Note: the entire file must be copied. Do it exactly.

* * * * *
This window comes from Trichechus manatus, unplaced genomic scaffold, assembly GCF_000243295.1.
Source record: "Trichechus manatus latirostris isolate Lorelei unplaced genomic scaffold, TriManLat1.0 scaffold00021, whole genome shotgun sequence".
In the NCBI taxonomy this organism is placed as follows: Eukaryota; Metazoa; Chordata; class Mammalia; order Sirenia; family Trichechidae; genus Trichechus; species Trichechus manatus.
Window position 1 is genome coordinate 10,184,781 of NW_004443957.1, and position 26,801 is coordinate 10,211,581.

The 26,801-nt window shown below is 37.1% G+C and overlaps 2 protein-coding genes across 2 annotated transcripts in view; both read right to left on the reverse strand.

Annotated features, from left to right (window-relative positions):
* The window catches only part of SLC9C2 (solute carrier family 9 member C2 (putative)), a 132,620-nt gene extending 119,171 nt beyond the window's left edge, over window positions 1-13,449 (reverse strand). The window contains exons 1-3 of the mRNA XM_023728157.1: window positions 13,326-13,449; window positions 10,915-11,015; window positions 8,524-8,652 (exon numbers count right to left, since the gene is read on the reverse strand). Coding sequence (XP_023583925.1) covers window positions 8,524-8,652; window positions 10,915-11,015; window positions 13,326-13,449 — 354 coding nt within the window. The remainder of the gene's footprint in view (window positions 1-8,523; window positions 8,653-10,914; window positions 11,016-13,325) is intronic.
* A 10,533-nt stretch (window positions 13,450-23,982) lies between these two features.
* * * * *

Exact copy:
This window comes from Trichechus manatus, unplaced genomic scaffold, assembly GCF_000243295.1.
Source record: "Trichechus manatus latirostris isolate Lorelei unplaced genomic scaffold, TriManLat1.0 scaffold00021, whole genome shotgun sequence".
In the NCBI taxonomy this organism is placed as follows: Eukaryota; Metazoa; Chordata; class Mammalia; order Sirenia; family Trichechidae; genus Trichechus; species Trichechus manatus.
Window position 1 is genome coordinate 10,184,781 of NW_004443957.1, and position 26,801 is coordinate 10,211,581.

The 26,801-nt window shown below is 37.1% G+C and overlaps 2 protein-coding genes across 2 annotated transcripts in view; both read right to left on the reverse strand.

Annotated features, from left to right (window-relative positions):
* The window catches only part of SLC9C2 (solute carrier family 9 member C2 (putative)), a 132,620-nt gene extending 119,171 nt beyond the window's left edge, over window positions 1-13,449 (reverse strand). The window contains exons 1-3 of the mRNA XM_023728157.1: window positions 13,326-13,449; window positions 10,915-11,015; window positions 8,524-8,652 (exon numbers count right to left, since the gene is read on the reverse strand). Coding sequence (XP_023583925.1) covers window positions 8,524-8,652; window positions 10,915-11,015; window positions 13,326-13,449 — 354 coding nt within the window. The remainder of the gene's footprint in view (window positions 1-8,523; window positions 8,653-10,914; window positions 11,016-13,325) is intronic.
* A 10,533-nt stretch (window positions 13,450-23,982) lies between these two features.